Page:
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CTCA steps up to help patient on Dr. Oz show

Video: CTCA Steps Up to Help Patient on Dr. Oz Show

Listen to Dr. Steven B. Standiford offer specialized cancer care from CTCA to Steven Cantrell.
View transcript

Narrator: Today on the Dr Oz Show, a television event. Dr Oz’s highway to health makes history.

Dr. Oz: There are moments in your life that define your life.

Narrator: 700 volunteers, nearly 2,000 people who need Dr. Oz.

Woman: I’m 31 and I could not get health insurance.

Woman 2: I don’t want to die.

Narrator: Lives will be changed, some even saved.

Dr. Oz: She has a hole in the middle of her heart.

Narrator: Healing America’s forgotten.

Dr. Oz: We care about you, you matter to us. We’re here for you.

Narrator: Next.

Dr. Oz: We came to Houston with one simple goal, to help the thousands of American’s falling through the cracks of in our health care system. But, nothing prepared us for Steven.

Narrator: By 10 a.m. hundreds of people are lining up to see doctors. We had made a point of keeping an eye out at all times for urgent critical cases, and that’s how we found Steven. With his shockingly massive tumor on his lip. Over the course of three years it had mushroomed from a small blister into a catastrophic medical emergency. We immediately rushed him to an exam room to see Dr. Karni and Dr. Ho, who specialize in ear, nose, throat, and reconstructive surgery.

Dr: It’s actually, certainly invaded into the muscle of your lower lip as well, it’s a muscle it’s a muscle that moves your lip. I can certainly feel some lymph nodes on the left side of your neck that feel enlarged and are probably involved, it’s hard to guess but probably involved. This gentleman came to our free clinic here today and he’s basically had quite a big lesion involves his entire lower lip and it’s probably a skin cancer.

Dr Oz: Hi I’m Dr. Oz. How do you brush your teeth?

Steven: I don’t.

Dr: You don’t. Does it hurt?

Steven: M’hm.

Dr: And it’s hard to get a job with that I bet?

Steven: I try to go for a job, they turn me away. When they see it they look at it and they keep looking. They’re not really seeing the real me, and it bothers me.

Dr: Well this is a very sad story because what we have here is a young person, who is otherwise healthy, who has a cancer that really could have been treated with a small excision in the office and he could’ve gone to finish his day at work, and instead because time has passed we’re now dealing with a very large problem. He’s really the ultimate failure of our system. Of course if we did nothing for this cancer, it would continue to spread through your neck possibly through your chest and it could be life threatening.

Steven: It could kill me.

Dr: That’s exactly right.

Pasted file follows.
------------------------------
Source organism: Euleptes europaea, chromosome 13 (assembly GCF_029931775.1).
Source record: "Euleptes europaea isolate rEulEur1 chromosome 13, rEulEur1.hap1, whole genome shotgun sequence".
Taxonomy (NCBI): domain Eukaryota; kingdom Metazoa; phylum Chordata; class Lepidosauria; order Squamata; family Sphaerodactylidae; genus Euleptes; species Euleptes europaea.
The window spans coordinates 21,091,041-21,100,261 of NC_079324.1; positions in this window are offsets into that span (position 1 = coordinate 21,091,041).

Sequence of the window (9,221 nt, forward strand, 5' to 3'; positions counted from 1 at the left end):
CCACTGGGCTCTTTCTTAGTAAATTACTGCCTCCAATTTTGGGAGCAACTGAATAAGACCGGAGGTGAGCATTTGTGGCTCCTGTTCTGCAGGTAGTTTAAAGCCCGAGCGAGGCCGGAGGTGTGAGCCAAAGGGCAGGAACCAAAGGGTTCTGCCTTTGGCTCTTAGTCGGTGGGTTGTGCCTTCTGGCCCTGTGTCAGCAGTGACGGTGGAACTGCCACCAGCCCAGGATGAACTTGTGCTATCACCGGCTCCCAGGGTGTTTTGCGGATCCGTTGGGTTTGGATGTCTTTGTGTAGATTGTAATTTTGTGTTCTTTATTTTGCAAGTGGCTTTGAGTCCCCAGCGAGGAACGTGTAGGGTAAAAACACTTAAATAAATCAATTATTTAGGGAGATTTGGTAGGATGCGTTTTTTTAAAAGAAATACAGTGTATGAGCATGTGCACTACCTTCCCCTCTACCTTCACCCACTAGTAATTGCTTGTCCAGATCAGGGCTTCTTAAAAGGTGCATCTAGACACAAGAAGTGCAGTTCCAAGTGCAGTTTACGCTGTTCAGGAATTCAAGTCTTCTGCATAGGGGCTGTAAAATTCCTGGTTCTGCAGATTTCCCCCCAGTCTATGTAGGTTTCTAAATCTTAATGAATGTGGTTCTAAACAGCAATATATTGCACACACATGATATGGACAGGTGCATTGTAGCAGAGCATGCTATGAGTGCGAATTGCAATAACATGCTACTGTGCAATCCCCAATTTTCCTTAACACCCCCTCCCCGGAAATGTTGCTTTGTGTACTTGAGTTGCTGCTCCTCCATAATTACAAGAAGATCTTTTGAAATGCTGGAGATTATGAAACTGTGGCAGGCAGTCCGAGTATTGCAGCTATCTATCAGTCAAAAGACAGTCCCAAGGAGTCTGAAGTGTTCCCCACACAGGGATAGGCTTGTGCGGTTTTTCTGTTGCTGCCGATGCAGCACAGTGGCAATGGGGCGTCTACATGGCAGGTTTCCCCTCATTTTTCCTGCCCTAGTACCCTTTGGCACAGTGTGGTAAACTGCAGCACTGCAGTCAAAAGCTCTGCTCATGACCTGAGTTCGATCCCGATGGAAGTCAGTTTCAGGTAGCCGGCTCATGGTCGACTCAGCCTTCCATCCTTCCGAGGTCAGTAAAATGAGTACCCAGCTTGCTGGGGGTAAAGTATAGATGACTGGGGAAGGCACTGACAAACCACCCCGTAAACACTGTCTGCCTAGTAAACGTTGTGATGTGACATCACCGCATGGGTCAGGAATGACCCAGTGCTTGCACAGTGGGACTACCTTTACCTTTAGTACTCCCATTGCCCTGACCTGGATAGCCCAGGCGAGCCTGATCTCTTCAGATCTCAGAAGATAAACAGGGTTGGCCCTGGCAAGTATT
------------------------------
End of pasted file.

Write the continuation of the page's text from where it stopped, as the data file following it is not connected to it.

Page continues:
Steven: That’s what I’m afraid of. I’m 43 years old; I’m not ready to die yet. I’ve still got a lot longer to go.

Dr Oz: Please me Dr. Ron Karni and Dr. Tang Ho. So Dr. Karni, you do a lot of cases around problems that are visible to the human eye, like Steven’s. How does this compare to the other cases you see?

Dr Karni: Well, unfortunately we see quote a few cases like this where cancer in the head and neck can cause a lot of problems. If you add to that the problem of the uninsured people in south Texas, then you can have a problem that can really get out of proportion, and something that was easily preventable or treatable can become a huge problem, a life threatening problem.

Dr Oz: I overheard the conversation you were having in Houston about the extent of the tumor. Steven how are you coping with that?

Steven: Well, sad. Really be glad to get it off.

Dr Oz: Dr. Ho, if Steven had insurance do you think it would look like this today?

Dr. Tang Ho: I think it’s very unfortunate and as we’ve seen today on this show it’s not a perfect system and there are cracks, but at the same time I’m very glad that you know we had resources such as the Gateway to Care, and also the free clinic as such that so Steven is able to get the care that he needs now.

Dr Oz: So, Dr. Karni maybe you can talk us through the first part of this. How do you actually get the tumor out and make sure that as much as possible you can cure this problem?

Dr. Ron Karni: Sure. Well, what we need to do is take him to the operating room and we’re going to do it very quickly after this show, and we’re going to have to remove his lower lip which includes the muscle of the lip and a lot of skin of the lower face including the lining inside the mouth. Unfortunately, in Steven’s case we’ve also confirmed now that he does have cancer spread to both sides of his neck, and so what we need to do also is go ahead and take out the lymph nodes of both sides of the neck that have the cancer in it.